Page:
The audience was equally hyped. During their best-known hit, “Paris (Ooh La La),” Potter switched up the lyrics from “ooh la la la la la la la la” to “La-la-la-la-la-pa-loo-za,” which everyone got a kick out of. There were ginormous stuffed tigers laying on amps and something really cool — a sign language interpreter. I love that deaf and hearing-impaired people can experience Lollapalooza in this regard. The interpreter was having a lot of fun; she was shaking her ass as much as Potter. Their song "Medicine" is a wonderfully bluesy Rock tale of a temptress and her prey, and during its performance, the entire band went nuts. Everyone left their instruments, grabbed a drumstick and started pounding away on the drum kit. It was awesome.
I stayed on the far right side of Grant Park for the first three or four hours of Day 1, and at 3:30 p.m. Smith Westerns (pictured above) were up next on the Playstation Stage. I had missed them when they came through Cincinnati and played MOTR back in June, so I was glad for the chance to catch them at Lollapalooza.
I was right up front during the band's set, about four feet from the MASSIVE speakers. Cue my friend Jacques, who came up with my photographer friend Tiffany Dawn Nicholson. He was like a festival fairy, dropping bright-orange earplugs in my hand and offering a swig of smuggled Jack before continuing on his merry way. I took the earplugs, passed on the Jack. It was too early for drinking.
Smith Westerns turned out to be a reverby Dream Pop band of young dudes. Their music was fine, but nothing really grabbed me. I smelled more pot at this stage than any other one the first day, that’s for sure.
I wandered to the media tent at this point, seeking free water. The nice thing this year at Lolla was the fact that if you purchased a $2 box of water (yes, box … with advertisements for Rango, a western movie about a lizard), you could refill it all weekend at any of the Camelbak water stations. I guess it’s been different every other year, but that’s what the friendly website told me. That was nice, but I’m dead-broke, so I passed and made the mile hike to the tent.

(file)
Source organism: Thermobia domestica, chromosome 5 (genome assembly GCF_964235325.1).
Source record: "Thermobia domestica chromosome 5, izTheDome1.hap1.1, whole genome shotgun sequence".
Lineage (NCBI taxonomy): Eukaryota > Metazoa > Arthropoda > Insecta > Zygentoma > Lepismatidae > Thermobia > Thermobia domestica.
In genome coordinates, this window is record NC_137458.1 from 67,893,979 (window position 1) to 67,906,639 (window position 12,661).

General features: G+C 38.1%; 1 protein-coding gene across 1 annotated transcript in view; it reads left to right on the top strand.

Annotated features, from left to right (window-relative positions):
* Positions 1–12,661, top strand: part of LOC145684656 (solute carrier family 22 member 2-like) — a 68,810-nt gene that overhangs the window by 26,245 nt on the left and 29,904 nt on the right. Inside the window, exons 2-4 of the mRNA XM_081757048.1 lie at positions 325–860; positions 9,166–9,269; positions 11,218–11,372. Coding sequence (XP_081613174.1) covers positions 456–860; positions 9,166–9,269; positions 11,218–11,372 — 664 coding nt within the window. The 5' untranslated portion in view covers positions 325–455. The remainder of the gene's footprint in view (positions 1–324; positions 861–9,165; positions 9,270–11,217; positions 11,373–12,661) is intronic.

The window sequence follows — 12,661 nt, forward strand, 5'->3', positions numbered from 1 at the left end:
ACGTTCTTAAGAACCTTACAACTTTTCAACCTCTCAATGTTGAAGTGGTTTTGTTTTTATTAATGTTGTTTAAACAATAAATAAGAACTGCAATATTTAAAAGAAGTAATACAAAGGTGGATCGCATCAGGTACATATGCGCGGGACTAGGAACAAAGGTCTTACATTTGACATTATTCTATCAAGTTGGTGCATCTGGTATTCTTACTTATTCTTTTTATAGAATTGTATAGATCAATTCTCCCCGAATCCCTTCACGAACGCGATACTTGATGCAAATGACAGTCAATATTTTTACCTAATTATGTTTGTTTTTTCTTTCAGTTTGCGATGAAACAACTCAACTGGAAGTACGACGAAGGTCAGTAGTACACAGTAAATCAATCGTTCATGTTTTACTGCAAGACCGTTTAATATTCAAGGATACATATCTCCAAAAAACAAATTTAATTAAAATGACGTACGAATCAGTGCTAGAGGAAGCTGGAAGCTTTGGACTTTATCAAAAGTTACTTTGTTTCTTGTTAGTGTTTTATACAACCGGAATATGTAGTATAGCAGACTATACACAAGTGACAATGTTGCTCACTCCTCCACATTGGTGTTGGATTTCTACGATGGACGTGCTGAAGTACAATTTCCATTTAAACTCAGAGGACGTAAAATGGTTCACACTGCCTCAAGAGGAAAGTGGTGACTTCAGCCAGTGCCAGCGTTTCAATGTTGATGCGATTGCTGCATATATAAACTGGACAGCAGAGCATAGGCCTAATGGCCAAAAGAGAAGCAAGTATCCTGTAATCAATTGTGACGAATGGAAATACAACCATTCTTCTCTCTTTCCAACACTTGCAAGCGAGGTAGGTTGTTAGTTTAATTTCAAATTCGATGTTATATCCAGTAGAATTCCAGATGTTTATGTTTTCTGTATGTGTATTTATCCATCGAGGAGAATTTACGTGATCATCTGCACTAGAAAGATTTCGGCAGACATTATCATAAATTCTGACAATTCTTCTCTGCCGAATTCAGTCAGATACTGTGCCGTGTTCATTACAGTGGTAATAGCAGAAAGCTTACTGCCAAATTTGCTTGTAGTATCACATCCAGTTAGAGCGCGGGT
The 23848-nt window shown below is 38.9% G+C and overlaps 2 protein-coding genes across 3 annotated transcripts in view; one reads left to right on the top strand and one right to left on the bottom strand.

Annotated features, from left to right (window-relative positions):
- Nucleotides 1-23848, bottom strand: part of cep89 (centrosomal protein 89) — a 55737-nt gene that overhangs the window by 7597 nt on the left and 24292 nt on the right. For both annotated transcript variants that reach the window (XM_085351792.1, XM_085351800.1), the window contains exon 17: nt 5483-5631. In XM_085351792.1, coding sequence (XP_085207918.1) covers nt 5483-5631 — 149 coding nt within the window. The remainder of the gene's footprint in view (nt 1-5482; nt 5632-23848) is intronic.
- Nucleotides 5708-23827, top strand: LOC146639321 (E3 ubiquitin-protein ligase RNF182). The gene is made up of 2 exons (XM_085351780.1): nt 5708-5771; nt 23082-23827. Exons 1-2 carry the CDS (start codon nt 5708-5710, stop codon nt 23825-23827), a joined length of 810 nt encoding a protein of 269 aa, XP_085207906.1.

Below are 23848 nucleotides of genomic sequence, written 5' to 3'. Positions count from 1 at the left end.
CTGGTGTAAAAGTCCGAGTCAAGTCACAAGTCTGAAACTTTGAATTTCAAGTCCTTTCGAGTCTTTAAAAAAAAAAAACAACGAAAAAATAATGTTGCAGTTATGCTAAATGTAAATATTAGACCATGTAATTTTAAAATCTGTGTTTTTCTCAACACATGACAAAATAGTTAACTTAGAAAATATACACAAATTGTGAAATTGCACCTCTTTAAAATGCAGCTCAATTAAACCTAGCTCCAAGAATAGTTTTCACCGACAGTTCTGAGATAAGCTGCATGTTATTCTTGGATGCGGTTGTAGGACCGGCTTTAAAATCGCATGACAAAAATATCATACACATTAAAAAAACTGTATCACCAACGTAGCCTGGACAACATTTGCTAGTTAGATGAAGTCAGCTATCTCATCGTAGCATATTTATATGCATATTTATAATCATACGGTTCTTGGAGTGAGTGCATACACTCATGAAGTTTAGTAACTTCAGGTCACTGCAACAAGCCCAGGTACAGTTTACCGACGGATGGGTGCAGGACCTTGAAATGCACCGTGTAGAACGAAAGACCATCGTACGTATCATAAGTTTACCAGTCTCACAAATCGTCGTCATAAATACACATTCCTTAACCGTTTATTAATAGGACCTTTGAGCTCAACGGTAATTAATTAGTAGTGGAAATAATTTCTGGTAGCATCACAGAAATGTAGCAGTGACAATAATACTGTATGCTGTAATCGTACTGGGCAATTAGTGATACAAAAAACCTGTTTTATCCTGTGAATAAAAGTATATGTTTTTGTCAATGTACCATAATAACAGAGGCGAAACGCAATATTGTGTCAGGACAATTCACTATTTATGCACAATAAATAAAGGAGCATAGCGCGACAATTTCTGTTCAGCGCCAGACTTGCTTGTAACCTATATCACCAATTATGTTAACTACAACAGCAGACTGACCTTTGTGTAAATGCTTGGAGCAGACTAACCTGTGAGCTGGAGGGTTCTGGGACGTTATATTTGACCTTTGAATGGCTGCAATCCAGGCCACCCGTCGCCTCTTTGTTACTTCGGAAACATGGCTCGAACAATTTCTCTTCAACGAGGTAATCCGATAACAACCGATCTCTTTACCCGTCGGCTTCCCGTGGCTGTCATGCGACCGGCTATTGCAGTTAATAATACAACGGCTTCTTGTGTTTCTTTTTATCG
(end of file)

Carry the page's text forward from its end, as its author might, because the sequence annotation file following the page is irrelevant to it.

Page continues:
I was totally that girl, passing by all the tents that held radio people and Spin reporters and Rolling Stone writers to grab two boxes of water and stuff my bag with the free mini-size granola bars and bags of vegan pecans. I also hoard hotel shampoo and conditioner, thank you very much.
I heard a few minutes of White Lies, playing on the Music Unlimited stage, another of the four main stages (two each at opposite ends, which blows for catching pieces of multiple simultaneous sets, what with navigating through throngs of drunk, stoned and stupid teenagers and burnouts). A really good Indie Rock group, the lead singer reminded me a little bit of Morrissey, the drums were pounding all over the place and the crowd was massive.
I booked it to see Cults on the Google stage, a name that makes a lot more sense if you have Google . I do, but didn’t at the time I found out I was going to Lollapalooza, so I just thought it meant Google PLUS music. Cute, Leyla, really cute.
In any case, I had had the absolute dumb luck to run into a guy at the media meet-and-greet (a place for writers, photogs and other press people to get wasted on free vodka and Heinken) two days before who is not only from Cincinnati (Forest Park! Represent?) but also works for Chicago venue/bar The Empty Bottle. The club had an official Lolla “after-show” on Thursday, featuring Cults and two other bands, Guards and Writer. (Nobody likes the word ‘the’ anymore, it seems.) He scored me a ticket to the sold-out show, and I fell “in” with Cults. (See what I did there?) In any case, Cults were great that night in a crowded, dirty, dimly-lit, baby-powder-prank-filled club, and just as good outdoors in the sunlight.